(1) We felt safer in Kazakhstan than in America. Truth.

The weekend before we left, we read about a shooting at 5 points in Columbia, near the USC campus; a stray bullet left an 18-year old freshman girl paralyzed. While we were in Kazakhstan, we read about yet another school shooting in America, in which a teacher — who had survived two tours to Afghanistan — was killed in the classroom.

Out of curiosity, we looked it up: Kazakhstan has 200 shooting deaths a year, compared to America’s 30,000. Part of this seems due to the following sensible regulations that *still* — despite all the violence, including Newtown — elude Americans: in Kaz, all firearms must be registered; a firearm safety training course is required for all applying for a license; to receive a license, you not only submit to a background check but also to a medical (including mental) check; and, you must reapply and re-qualify for your license every 5 years.

I asked Ed what the Ukrainians and Kazakhs think of the gun violence in America . . . they think we’re nuts.

So, every time we were stupid Americans and found ourselves boasting about our way of doing this or that, the conversation eventually took the following turn:

Arina: “DAD! I just went to the bathroom on the train, and when I flushed, everything fell through a hole onto the track.”

Scott: “No way. That doesn’t happen on trains in America. We do that better.”


” . . . although, I’d trade trains with them any day if I could also trade our gun death statistics.”

Another way we felt safer? I rarely eat meat, period, but there was a beef-stuffed pastry that I really, really liked.

Me, to Scott: “I’m not going to get mad cow am I?” [beef makes me nervous, since there is a zombie-like disease that *can*, in the realm of possibility, accompany its consumption]

Scott: “Um . . . did you see how they raise and care for their cows here? Were they on factory farms, standing knee-deep in their own feces?”

Me: “No.”

Scott: “Exactly. When mad cow breaks out, people stop importing . . . from America.”


^ Happy cows.

(2) Kazakhs are a peace-loving, hospitable people. In Kazakhstan, Muslim and Christian (Russian Orthodox, particularly) are the two major religions. And they coexist beautifully. In our hotel, we heard prayers being sung, so we went exploring and found the most beautiful mosque (built since our 2006 visit).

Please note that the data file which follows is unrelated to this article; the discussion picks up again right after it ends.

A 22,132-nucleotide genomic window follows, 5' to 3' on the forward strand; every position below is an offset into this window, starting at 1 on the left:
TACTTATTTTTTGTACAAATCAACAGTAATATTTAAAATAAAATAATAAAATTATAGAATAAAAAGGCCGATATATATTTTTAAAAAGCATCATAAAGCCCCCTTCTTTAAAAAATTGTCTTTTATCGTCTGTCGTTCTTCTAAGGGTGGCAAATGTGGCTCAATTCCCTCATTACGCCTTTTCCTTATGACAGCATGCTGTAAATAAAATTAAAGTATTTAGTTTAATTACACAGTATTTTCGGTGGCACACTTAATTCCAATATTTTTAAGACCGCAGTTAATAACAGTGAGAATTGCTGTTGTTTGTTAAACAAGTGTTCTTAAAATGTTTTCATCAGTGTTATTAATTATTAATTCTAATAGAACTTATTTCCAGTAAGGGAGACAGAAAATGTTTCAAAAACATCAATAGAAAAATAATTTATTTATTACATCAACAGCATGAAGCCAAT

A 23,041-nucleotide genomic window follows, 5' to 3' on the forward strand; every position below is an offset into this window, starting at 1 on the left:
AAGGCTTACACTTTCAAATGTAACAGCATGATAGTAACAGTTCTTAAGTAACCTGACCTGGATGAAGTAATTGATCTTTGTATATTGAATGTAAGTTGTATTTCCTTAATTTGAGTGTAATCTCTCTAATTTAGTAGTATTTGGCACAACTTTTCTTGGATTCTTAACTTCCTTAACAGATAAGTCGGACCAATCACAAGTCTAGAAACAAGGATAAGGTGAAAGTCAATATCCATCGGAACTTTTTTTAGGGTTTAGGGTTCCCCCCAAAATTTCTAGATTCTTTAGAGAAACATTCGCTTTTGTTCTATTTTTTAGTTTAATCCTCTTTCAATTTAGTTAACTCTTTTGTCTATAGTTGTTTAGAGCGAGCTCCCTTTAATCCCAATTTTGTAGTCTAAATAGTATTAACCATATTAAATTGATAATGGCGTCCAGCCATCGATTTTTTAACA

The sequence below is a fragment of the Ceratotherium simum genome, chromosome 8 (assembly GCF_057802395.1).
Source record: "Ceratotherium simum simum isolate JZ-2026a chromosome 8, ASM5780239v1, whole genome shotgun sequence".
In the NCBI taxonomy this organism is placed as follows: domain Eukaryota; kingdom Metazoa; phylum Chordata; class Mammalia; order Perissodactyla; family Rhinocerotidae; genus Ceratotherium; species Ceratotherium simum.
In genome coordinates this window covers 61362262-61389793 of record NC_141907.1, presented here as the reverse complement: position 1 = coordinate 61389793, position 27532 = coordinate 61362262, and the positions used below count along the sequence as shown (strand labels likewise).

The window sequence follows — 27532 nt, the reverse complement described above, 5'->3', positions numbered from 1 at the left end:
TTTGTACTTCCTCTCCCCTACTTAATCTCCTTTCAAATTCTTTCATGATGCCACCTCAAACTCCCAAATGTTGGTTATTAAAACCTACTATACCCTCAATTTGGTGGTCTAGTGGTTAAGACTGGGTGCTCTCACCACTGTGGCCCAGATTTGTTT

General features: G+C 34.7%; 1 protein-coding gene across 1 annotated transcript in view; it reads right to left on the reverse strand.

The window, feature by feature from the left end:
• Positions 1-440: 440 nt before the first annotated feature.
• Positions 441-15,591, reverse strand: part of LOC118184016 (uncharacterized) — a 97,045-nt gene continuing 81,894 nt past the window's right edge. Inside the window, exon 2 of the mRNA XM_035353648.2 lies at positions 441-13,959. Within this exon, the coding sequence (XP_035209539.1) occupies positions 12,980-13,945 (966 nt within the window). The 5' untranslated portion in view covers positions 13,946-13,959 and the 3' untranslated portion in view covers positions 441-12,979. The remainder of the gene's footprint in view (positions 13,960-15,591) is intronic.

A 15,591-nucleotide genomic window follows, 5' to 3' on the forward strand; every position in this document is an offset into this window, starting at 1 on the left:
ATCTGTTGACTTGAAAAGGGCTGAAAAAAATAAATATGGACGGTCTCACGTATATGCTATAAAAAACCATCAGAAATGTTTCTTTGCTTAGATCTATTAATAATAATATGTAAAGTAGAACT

Across the street? A church that you can see from the open gate surrounding the mosque; it seems like they designed the gate to complement the lovely architectural lines of the church:


So, yeah. This makes the debate in America over whether a Muslim community center can/should be built within _____ distance of the World Trade Center memorial so very sad and shameful.

As for hospitality: most Kazakhs seem to drink instant coffee, but when the hotel staff realized I was American they refused to let me drink instant and brewed “cafe americano” especially for me each morning.

(3) Kazakhs take care of each other. And by “each other” I don’t just mean other Kazakhs. I mean other people period. The only time we were *in trouble* so to speak was when Scott pulled out and thumbed through his wallet in a busy marketplace. He said that both beggars asking for alms and vendors hawking their wares were prepped to descend on him, when a little Kazakh lady (who I mentioned in an earlier post) started scolding him and pulling him back to the train.

So: if you do something stupid in Kazakhstan, there will — more often than not — be someone coming to your rescue.

And, Scott and I admitted that we both felt a pang when we recognized how ideal it is, in a way, to live in our Kazakh family’s little village — where there are both kids and animals in and out of every door, where everyone depends on and loves and helps each other. We are so much more isolated by comparison in our community, in every community in America probably, than they are in that little village.

For this reason, I’ve proposed to Scott that we check out Kaz real estate and start saving for a summer home, maybe here:


or here:


And if we fly east for the summer, our Kazakh family should fly west for the winter. Uncle Yasha said last winter was the worst in 50 years, with snow chest high and temperature -40 degrees. And nobody needs that. But, if we could “fix” the winters and cheer up the Visa officers (seriously: we’re *so* glad we didn’t chance trying to get into the country with a faulty visa) the country would be pretty much perfect.